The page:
“Thirty-five below,” I’m told in the morning when the phone rings. I go out and take this picture of the thermometer next to the back door, thinking of how it will make Aunt Reta shiver and be glad she’s in Phoenix.
Later there’s a call while I’m in the can and I return it, mistakenly, to a neighbour whose first baby is overdue. Maybe she needs a ride to the hospital or something. Never know.
“Did Shirley tell you to check the furnace exhaust pipe outside? Sometimes it gets plugged up with ice and snow.” She didn’t, but I’ll go out right away and make sure it’s clear.
I figure out Shirley’s phone and find Karen’s number on the call display; she’s made a stew and was calling to invite me for lunch. Emil’s still in bed and hasn’t eaten yet today, so I decline. Besides, Little Green’s not plugged in; she likely won’t start at this temperature.
It’s a bright beautiful day and once I’ve checked the exhaust pipe and plugged in the car (realizing that when I plugged it in on Monday, the other end of the cord wasn’t plugged into the wall socket. “Dummy,” say I to myself). I can’t force myself back indoors. I head past Grandpa’s shop and down the back alley to another alley and then cross the main street.
It feels good to stroll here again after so many years. I’ve driven down these streets but not walked them for a long, long time. Many buildings that I remember are gone, leaving empty lots. Some that were boarded up even when I was small enough to need to be babysat are still standing, their lines strong and straight.
Someone has bought Grandpa J’s house and made a snowy driveway on the lawn beside the front walk. Next door is the home of a lady I mean to visit (but not when it’s almost noon); she’s lived there since before I was born, though the house that was there has been replaced. Her son was my tricycling buddy at “Stubblejumpers Cafe.” I’d gazed somewhat sadly, while crossing Main Street, at the place where their little diner once stood.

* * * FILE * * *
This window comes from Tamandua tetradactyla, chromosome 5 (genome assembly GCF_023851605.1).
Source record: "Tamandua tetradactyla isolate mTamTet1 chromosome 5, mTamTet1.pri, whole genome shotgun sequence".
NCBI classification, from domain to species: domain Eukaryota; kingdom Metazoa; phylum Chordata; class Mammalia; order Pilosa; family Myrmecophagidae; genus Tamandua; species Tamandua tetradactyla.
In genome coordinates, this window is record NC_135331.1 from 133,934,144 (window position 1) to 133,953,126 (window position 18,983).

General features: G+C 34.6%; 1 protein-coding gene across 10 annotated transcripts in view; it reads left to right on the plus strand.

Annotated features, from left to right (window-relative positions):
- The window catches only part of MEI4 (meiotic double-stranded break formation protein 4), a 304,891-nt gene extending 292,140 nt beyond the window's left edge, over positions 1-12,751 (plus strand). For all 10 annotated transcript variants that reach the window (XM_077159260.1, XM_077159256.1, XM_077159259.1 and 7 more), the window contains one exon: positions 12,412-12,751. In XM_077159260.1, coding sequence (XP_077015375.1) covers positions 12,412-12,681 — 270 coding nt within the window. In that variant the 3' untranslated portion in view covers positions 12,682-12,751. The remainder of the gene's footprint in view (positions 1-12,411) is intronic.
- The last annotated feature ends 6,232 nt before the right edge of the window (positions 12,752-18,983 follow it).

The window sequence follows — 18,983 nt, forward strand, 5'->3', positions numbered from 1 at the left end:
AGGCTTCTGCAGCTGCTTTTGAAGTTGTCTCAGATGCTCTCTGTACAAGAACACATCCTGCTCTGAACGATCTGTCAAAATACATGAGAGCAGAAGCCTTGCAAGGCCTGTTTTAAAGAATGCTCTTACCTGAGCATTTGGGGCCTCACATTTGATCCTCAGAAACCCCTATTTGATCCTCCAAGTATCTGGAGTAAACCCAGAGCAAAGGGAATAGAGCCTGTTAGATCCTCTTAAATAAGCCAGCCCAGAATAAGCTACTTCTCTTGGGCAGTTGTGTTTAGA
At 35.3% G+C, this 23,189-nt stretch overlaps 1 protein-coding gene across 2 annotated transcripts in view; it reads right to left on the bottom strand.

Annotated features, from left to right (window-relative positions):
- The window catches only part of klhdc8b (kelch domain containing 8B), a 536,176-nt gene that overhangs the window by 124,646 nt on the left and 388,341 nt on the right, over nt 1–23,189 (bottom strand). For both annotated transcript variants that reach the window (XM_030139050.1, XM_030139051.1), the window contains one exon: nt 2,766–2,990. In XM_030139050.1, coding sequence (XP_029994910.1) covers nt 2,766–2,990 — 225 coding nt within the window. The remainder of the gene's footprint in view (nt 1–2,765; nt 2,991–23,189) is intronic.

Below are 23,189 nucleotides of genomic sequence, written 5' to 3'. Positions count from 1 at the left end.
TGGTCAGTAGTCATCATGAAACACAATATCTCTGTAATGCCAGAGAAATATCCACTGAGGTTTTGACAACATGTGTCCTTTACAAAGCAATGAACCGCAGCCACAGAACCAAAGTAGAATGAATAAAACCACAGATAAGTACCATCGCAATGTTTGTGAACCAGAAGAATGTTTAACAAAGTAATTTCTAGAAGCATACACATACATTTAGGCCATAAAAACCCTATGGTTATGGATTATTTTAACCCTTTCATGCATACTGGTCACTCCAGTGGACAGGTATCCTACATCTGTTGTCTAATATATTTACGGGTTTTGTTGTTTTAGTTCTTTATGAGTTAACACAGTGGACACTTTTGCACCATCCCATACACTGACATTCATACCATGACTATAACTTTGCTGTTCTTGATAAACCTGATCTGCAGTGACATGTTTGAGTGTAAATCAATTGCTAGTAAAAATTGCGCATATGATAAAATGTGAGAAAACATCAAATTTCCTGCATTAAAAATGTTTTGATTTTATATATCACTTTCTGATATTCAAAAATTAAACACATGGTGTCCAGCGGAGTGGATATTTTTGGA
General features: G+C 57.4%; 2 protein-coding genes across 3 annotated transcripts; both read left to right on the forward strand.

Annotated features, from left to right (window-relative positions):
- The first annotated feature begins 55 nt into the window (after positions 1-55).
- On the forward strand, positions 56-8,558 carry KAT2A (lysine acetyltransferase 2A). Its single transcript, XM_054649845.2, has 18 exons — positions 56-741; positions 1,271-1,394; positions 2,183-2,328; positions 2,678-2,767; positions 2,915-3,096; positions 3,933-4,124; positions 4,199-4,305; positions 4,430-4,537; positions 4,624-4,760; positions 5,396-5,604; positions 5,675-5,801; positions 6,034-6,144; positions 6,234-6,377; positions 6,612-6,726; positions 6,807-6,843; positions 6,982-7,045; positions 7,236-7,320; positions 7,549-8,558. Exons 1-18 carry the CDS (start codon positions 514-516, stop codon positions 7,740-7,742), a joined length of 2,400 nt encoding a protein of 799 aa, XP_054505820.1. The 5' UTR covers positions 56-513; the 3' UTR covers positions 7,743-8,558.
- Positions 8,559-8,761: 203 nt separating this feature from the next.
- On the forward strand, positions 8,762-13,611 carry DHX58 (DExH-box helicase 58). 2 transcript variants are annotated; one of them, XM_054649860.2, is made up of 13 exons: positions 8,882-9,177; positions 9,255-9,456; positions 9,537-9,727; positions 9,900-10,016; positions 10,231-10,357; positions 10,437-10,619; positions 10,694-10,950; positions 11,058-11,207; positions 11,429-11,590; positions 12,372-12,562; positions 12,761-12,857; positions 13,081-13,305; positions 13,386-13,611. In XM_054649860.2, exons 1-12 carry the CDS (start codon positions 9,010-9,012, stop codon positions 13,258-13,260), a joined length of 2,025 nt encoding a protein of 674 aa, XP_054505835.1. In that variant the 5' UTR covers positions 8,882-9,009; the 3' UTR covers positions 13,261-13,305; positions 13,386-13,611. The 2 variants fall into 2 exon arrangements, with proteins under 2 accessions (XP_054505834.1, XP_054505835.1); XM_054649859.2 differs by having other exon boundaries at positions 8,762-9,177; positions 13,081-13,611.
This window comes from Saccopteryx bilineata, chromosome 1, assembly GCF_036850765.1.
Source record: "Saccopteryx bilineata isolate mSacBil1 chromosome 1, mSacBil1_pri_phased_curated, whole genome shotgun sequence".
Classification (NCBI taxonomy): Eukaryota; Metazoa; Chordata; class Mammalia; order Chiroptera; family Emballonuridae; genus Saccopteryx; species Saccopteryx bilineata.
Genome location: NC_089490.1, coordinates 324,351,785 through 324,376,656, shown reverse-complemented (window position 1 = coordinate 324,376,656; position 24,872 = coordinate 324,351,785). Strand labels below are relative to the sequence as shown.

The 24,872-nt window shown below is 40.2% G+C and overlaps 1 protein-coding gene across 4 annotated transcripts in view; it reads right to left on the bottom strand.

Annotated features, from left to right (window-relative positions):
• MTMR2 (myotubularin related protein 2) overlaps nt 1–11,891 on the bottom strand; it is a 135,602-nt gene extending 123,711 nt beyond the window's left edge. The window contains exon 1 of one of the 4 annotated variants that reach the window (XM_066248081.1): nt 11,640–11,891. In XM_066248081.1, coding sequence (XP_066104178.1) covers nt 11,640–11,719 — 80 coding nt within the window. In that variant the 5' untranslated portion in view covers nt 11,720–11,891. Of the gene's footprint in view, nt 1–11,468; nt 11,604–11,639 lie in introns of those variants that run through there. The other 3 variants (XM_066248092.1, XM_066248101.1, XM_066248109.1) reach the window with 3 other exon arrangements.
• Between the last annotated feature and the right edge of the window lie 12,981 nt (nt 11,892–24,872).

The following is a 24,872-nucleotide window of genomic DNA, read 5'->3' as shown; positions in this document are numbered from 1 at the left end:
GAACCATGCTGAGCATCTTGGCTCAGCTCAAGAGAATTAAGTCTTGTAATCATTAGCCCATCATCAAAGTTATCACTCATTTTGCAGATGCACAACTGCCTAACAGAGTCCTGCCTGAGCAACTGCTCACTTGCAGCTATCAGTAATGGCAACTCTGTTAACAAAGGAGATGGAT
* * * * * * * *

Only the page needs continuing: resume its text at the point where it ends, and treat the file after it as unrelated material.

There are houses that haven’t been lived in for decades, and several that haven’t been lived in for two or three years. There are a lot of tracks in the deep snow around the yard of one unoccupied residence and I peer closer, wondering what might’ve made them. A moose and her this-year’s calf are laying behind the trees on the other side of the yard. The calf gets up and stares at me while I stand there, thrilled, cameraless.
I don’t wish to disturb the sunning pair further and carry on, footsteps crunching on the white road. Familiarity and memories pull me forward. I stepped out without my scarf and am sorry; my neck’s cold. I want to keep walking over the entire village, all five blocks by three blocks of it (if that). It’s home and it always will be. I learned to ride a bicycle here, play ball, climb trees, go rafting.
Emil needs to be roused anyway. There is a file to work on, and a deadline. I make my way “home,” promising myself another walk tomorrow if not later today, even tonight.
Emil, leaving the table: Mom. What if ceiling fans could talk?
Me: I wonder what they’d say.
Emil: But they don’t talk do they.